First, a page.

How is the adapter design pattern used?
The adapter is called by the client by calling a method on it using the interface of the target class.
The adapters job is to translate the request from the client onto the adaptee using the adaptee’s interface.
The client does not know anything about the adapter because they are decoupled.
Read also: "Factory Design Patterns in Java"
Let’s take a look at a simple example of an adapter design pattern in java to better understand what is going on in here.
Adapter Pattern in Java
Suppose that we have a pug (a dog breed) and a tiger and we want our pug to act as if it is a tiger. In real life, you need to train that dog to be fearless. Programmatically we can create a pug adaptor that can implement the tiger class to make it behave in a tiger like way. Let us see an example.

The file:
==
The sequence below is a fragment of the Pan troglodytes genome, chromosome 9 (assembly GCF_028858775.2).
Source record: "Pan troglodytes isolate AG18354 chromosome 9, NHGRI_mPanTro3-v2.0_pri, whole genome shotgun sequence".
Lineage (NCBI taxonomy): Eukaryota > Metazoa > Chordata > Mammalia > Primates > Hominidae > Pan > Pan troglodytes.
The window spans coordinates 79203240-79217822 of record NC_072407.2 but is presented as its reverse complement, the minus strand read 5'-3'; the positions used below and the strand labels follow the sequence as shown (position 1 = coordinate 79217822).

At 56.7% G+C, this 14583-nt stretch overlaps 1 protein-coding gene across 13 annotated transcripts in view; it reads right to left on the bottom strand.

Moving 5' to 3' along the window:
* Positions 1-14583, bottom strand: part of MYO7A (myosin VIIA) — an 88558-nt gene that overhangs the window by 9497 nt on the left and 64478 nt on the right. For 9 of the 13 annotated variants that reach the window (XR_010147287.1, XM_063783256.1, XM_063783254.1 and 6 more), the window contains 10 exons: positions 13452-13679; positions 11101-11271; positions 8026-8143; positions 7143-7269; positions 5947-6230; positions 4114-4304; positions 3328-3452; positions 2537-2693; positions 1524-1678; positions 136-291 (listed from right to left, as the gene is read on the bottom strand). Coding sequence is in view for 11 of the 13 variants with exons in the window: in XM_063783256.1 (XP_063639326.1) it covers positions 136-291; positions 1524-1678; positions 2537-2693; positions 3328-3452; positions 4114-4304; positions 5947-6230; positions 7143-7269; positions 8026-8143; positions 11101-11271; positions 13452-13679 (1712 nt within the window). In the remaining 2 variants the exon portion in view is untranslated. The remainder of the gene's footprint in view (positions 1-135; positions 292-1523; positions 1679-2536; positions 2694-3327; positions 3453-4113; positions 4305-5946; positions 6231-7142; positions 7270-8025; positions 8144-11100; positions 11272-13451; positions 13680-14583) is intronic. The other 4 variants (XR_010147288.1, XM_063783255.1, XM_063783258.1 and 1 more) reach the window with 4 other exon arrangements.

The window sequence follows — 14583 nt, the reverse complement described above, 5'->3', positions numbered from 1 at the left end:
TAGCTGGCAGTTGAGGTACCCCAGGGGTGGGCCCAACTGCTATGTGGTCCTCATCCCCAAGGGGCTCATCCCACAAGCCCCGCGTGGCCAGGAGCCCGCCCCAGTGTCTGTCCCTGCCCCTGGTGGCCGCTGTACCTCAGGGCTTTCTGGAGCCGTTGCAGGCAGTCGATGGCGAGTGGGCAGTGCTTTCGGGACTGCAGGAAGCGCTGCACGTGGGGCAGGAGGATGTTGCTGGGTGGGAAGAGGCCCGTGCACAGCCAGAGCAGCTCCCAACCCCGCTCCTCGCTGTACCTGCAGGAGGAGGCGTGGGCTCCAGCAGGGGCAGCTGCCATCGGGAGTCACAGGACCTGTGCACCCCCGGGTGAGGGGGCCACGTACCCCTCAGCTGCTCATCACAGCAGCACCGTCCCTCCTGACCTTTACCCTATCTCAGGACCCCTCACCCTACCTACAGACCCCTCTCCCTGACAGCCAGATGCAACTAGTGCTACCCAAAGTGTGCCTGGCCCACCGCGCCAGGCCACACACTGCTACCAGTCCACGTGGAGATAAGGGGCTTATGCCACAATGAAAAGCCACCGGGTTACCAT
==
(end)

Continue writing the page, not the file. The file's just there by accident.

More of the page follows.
1. First of all, we need the Dog Interface
Fig: Adapter Design Pattern in java – Dog Interface
Our dog interface imposes two Dog characteristics via the bark and run methods.
2. We also need a concrete class that implements Dog.
Fig: Adapter Design Pattern in java – Pug class
The bark and run methods have extended definition in the Pug concrete class.
3. Similarly, we need a Tiger interface
Fig: Adapter Design Pattern in java – Tiger interface
4. And we will need a concrete class that implements the tiger interface.
Fig: Adapter Design Pattern in java – White Tiger Class
5. Now, we need the adapter, the Dog Adapter
Fig: Adapter Design Pattern in java – Adapter
The Dog Adapter declares a constructor that takes Dog type of object. It extends the Tiger interface and by overriding the methods from the tiger interface, we are making the dog run and roar. In other words, the adapter class has translated the request on the adaptee using the adaptee interface. Dog interface is the adaptee interface.
6. Finally, let’s test our Pug